Case against police ‘death squad postponed ... again

10 November 2017 - 14:34 By Bongani Mthethwa
Cato Manor Organised Crime Unit head Major-General Johan Booysen and Hawks officer Captain Eugene van Tonder under arrest. File photo.
Cato Manor Organised Crime Unit head Major-General Johan Booysen and Hawks officer Captain Eugene van Tonder under arrest. File photo.

It'll be another year before the so-called "Cato Manor death squad" police officers appear in court after their case was postponed in the Durban High Court on Friday morning.

It took less than a minute for Judge Shyam Gyanda to postpone the appearance of retired KwaZulu-Natal Hawks head Johan Booysen and 28 police officers to October next year. The squad‚ based at the Cato Manor police station in Durban‚ were appearing on murder and racketeering charges.

In a shock move‚ National Prosecuting Authority head Shaun Abrahams last year reinstated the charges despite a decision by the high court to drop them.

This is the latest instalment of a protracted trial that has dragged on for more than five years.

But Booysen‚ clad in a navy suit‚ blue shirt and red tie‚ and the other squad members looked relaxed in court and chatted to one another.

The squad faces a litany of charges including the murder suspects during the course of their arrests. They allegedly killed these suspects and planted weapons to create the impression that the killings were justified.

On Friday Booysen told the media outside court that he hoped that various issues would have been dealt with by then “so that we can move forward with this matter".

He said Abrahams re-authorised his prosecution based on the same facts used by former deputy national director of public prosecutions Nomgcobo Jiba — a matter he took on review in the high court‚ which ruled in his favour and set aside charges against him.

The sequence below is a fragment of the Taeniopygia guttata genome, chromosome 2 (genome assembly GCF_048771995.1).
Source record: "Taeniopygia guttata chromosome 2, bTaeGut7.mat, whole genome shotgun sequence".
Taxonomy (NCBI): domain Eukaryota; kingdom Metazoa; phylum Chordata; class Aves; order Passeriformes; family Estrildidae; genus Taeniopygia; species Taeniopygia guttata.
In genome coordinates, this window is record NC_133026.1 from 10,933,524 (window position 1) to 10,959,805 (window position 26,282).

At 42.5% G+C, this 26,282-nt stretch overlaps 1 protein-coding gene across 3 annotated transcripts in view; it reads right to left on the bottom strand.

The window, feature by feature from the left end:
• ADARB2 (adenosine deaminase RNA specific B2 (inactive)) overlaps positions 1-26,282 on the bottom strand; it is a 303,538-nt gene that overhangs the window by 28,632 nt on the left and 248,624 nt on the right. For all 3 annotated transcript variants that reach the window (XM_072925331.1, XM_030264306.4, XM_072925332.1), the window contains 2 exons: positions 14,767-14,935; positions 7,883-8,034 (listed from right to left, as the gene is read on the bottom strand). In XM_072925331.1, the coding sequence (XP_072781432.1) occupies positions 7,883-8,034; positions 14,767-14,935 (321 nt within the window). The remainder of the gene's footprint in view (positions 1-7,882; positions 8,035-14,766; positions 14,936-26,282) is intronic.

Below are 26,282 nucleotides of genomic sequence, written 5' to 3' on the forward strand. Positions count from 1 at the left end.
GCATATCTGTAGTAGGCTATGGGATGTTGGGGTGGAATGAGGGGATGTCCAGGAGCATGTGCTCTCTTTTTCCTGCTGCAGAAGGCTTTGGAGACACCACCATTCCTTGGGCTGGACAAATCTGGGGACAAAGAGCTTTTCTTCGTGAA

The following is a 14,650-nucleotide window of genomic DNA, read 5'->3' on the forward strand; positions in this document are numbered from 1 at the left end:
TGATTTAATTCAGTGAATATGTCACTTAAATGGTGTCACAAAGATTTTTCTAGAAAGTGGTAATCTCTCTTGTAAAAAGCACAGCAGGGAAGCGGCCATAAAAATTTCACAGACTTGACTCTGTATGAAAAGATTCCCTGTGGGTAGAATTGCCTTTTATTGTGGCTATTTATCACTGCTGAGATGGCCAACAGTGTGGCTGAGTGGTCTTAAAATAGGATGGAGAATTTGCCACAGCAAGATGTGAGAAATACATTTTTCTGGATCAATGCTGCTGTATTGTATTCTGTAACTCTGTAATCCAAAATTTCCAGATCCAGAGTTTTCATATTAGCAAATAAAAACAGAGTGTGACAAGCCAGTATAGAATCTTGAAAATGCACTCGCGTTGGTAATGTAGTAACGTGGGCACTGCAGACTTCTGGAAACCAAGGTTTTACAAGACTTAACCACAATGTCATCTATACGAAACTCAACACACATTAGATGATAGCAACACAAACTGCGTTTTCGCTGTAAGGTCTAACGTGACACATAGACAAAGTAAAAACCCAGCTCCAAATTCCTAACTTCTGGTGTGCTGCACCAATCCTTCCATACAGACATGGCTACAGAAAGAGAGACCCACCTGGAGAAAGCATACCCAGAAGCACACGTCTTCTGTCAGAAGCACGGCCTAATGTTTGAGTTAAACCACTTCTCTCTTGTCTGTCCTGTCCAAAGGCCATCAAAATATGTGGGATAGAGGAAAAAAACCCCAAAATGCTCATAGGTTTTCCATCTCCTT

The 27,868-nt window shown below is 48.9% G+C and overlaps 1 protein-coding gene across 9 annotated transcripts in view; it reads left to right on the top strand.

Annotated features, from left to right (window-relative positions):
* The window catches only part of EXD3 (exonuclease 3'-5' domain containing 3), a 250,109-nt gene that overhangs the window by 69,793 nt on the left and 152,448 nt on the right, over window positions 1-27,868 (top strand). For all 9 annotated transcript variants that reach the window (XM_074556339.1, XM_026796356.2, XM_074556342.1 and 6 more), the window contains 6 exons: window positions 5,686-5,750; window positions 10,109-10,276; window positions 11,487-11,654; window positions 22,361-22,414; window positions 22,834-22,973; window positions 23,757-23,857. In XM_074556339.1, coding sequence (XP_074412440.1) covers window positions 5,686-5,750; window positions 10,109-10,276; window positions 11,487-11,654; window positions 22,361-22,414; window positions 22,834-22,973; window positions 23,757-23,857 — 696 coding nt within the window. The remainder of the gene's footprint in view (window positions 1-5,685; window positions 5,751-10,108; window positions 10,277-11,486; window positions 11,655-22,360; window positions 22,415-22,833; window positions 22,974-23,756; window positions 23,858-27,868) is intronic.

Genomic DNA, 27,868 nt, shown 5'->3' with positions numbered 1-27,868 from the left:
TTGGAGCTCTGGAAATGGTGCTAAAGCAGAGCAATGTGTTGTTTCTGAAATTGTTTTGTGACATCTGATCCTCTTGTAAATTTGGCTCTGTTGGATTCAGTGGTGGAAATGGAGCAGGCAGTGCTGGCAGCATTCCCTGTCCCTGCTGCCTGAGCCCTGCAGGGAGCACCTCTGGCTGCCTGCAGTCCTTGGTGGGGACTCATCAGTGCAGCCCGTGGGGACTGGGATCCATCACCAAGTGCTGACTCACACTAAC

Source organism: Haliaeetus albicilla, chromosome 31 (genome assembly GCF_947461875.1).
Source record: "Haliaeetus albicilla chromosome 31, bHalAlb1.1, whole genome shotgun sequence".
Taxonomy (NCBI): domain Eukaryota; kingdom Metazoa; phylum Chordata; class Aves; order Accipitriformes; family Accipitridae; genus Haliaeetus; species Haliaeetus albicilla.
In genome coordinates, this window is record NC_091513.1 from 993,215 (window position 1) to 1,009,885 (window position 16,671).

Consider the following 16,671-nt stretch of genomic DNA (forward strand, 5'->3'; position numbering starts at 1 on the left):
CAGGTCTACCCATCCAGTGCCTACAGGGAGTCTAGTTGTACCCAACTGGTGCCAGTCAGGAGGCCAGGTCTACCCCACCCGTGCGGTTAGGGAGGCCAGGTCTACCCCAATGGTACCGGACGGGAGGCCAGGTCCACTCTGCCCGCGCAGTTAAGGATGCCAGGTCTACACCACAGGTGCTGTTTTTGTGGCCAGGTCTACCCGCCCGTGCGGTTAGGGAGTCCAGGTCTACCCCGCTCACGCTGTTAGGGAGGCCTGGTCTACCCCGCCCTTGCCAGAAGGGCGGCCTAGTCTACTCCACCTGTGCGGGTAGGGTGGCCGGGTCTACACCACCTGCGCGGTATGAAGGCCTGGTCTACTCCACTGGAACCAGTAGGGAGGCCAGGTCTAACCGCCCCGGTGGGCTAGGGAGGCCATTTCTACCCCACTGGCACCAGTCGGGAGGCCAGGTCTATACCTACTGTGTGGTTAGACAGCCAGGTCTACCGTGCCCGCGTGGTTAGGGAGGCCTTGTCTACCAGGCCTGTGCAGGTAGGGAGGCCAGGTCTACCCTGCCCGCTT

“Subsequent to that advocate Abrahams re-authorised my prosecution based on the same facts and he also belatedly signed a new authorisation for the rest of the Cato Manor guys whilst Jiba’s authorisation was still in place‚” said Booysen.

“So we’re taking that decision on review‚ and the fact that he has decided to authorise my prosecution once again and the fact he saw it fit to issue new certificates for the rest of the Cato Manor guys in spite of the fact that there was no authorisation by Jiba.”

In his explosive book “The President's Keepers: Those keeping Zuma in power and out of prison"‚ investigative journalist Jacques Pauw has revealed that the Guptas tried to capture Booysen in 2015.

Pauw wrote that Booysen was driven to the Gupta family home in Saxonworld in Johannesburg by Zuma’s son Duduzane in a Rolls Royce.

Booysen was told that he would soon become the new head of the Hawks by Tony Gupta. His son Eben Booysen was offered an opportunity to talk to the Guptas if he had any business ventures that needed to get off the ground. He declined the offer

Asked on Friday why he had decided to leave out that information in his tell-all book “Blood On Their Hands”‚ Booysen said: “At that particular time you would recall that I was still in the police and you don’t have to be a rocket scientist to realise that how I have been persecuted for trying to expose corruption.”

He said that before he retired his immediate commander was former Hawks boss Berning Ntlemeza‚ “whom I had quite a contentious relationship with". He accused Ntlemeza of being “hellbent of getting rid of me".

"I don’t know why. So I could not report it to him. I had to keep it quiet. I didn’t intend exposing that.”

But‚ the day after Ntlemeza was removed by the Supreme Court of Appeal Booysen submitted an affidavit to the acting Hawks head‚ Lieutenant General Yolisa Matakata.

“So the reason I did not talk about it in my book is two-fold: I didn’t want anyone to know about it. Unfortunately someone at the Hawks leaked it to Jacques Pauw and he confronted me about that and I conceded that I had in fact been to the Gupta’s compound.”

But Booysen said he did not want to go to the details of what was discussed at the Gupta house.

“I’ve made an affidavit. So if there is going to be an investigation‚ I would not like to compromise that investigation‚” he said.